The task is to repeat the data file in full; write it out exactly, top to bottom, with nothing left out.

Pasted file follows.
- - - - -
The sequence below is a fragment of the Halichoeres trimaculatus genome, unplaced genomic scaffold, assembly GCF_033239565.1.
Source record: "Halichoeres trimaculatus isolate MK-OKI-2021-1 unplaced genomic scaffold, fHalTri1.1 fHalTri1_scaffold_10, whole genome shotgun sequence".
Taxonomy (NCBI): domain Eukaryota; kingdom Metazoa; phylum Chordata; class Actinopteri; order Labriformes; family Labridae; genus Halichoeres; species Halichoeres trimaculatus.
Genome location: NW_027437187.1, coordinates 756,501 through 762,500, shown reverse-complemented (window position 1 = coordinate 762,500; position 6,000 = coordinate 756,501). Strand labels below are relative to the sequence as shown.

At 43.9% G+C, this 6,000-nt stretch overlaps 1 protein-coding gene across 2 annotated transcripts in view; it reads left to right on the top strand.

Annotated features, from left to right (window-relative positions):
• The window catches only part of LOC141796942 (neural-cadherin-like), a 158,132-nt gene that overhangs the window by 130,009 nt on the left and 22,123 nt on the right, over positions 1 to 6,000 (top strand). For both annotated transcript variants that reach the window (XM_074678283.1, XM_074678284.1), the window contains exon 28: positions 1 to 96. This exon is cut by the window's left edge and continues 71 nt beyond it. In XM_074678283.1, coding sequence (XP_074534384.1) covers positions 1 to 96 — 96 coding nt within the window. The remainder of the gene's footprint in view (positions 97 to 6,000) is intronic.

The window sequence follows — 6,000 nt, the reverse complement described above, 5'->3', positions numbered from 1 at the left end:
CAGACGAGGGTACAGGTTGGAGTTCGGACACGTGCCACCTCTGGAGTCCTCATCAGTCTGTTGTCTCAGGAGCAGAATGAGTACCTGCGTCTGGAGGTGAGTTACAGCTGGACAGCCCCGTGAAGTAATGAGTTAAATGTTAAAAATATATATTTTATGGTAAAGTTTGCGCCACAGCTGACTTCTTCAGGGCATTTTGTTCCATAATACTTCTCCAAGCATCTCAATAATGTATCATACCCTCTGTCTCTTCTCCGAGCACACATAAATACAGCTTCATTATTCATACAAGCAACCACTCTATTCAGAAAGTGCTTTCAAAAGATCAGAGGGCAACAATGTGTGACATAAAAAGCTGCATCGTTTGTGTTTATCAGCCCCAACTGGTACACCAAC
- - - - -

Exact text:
The sequence below is a fragment of the Halichoeres trimaculatus genome, unplaced genomic scaffold, assembly GCF_033239565.1.
Source record: "Halichoeres trimaculatus isolate MK-OKI-2021-1 unplaced genomic scaffold, fHalTri1.1 fHalTri1_scaffold_10, whole genome shotgun sequence".
Taxonomy (NCBI): domain Eukaryota; kingdom Metazoa; phylum Chordata; class Actinopteri; order Labriformes; family Labridae; genus Halichoeres; species Halichoeres trimaculatus.
Genome location: NW_027437187.1, coordinates 756,501 through 762,500, shown reverse-complemented (window position 1 = coordinate 762,500; position 6,000 = coordinate 756,501). Strand labels below are relative to the sequence as shown.

At 43.9% G+C, this 6,000-nt stretch overlaps 1 protein-coding gene across 2 annotated transcripts in view; it reads left to right on the top strand.

Annotated features, from left to right (window-relative positions):
• The window catches only part of LOC141796942 (neural-cadherin-like), a 158,132-nt gene that overhangs the window by 130,009 nt on the left and 22,123 nt on the right, over positions 1 to 6,000 (top strand). For both annotated transcript variants that reach the window (XM_074678283.1, XM_074678284.1), the window contains exon 28: positions 1 to 96. This exon is cut by the window's left edge and continues 71 nt beyond it. In XM_074678283.1, coding sequence (XP_074534384.1) covers positions 1 to 96 — 96 coding nt within the window. The remainder of the gene's footprint in view (positions 97 to 6,000) is intronic.

The window sequence follows — 6,000 nt, the reverse complement described above, 5'->3', positions numbered from 1 at the left end:
CAGACGAGGGTACAGGTTGGAGTTCGGACACGTGCCACCTCTGGAGTCCTCATCAGTCTGTTGTCTCAGGAGCAGAATGAGTACCTGCGTCTGGAGGTGAGTTACAGCTGGACAGCCCCGTGAAGTAATGAGTTAAATGTTAAAAATATATATTTTATGGTAAAGTTTGCGCCACAGCTGACTTCTTCAGGGCATTTTGTTCCATAATACTTCTCCAAGCATCTCAATAATGTATCATACCCTCTGTCTCTTCTCCGAGCACACATAAATACAGCTTCATTATTCATACAAGCAACCACTCTATTCAGAAAGTGCTTTCAAAAGATCAGAGGGCAACAATGTGTGACATAAAAAGCTGCATCGTTTGTGTTTATCAGCCCCAACTGGTACACCAAC